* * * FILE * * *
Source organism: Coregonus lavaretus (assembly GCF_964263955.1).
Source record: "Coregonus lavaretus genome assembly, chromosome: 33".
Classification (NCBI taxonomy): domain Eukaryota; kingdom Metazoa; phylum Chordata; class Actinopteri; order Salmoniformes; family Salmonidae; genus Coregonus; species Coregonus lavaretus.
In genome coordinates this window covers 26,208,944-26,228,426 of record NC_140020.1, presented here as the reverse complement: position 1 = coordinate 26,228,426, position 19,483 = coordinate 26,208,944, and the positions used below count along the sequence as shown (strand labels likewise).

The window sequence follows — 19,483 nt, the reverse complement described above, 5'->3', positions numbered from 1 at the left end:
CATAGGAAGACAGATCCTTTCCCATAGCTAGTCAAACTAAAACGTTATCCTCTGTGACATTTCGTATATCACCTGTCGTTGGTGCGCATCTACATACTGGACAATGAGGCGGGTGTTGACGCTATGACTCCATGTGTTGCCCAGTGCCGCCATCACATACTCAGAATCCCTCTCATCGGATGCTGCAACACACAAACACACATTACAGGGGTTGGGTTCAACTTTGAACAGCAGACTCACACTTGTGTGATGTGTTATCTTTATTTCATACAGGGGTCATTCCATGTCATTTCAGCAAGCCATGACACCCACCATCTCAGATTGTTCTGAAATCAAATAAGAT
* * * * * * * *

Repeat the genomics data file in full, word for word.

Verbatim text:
Source organism: Coregonus lavaretus (assembly GCF_964263955.1).
Source record: "Coregonus lavaretus genome assembly, chromosome: 33".
Classification (NCBI taxonomy): domain Eukaryota; kingdom Metazoa; phylum Chordata; class Actinopteri; order Salmoniformes; family Salmonidae; genus Coregonus; species Coregonus lavaretus.
In genome coordinates this window covers 26,208,944-26,228,426 of record NC_140020.1, presented here as the reverse complement: position 1 = coordinate 26,228,426, position 19,483 = coordinate 26,208,944, and the positions used below count along the sequence as shown (strand labels likewise).

The window sequence follows — 19,483 nt, the reverse complement described above, 5'->3', positions numbered from 1 at the left end:
CATAGGAAGACAGATCCTTTCCCATAGCTAGTCAAACTAAAACGTTATCCTCTGTGACATTTCGTATATCACCTGTCGTTGGTGCGCATCTACATACTGGACAATGAGGCGGGTGTTGACGCTATGACTCCATGTGTTGCCCAGTGCCGCCATCACATACTCAGAATCCCTCTCATCGGATGCTGCAACACACAAACACACATTACAGGGGTTGGGTTCAACTTTGAACAGCAGACTCACACTTGTGTGATGTGTTATCTTTATTTCATACAGGGGTCATTCCATGTCATTTCAGCAAGCCATGACACCCACCATCTCAGATTGTTCTGAAATCAAATAAGAT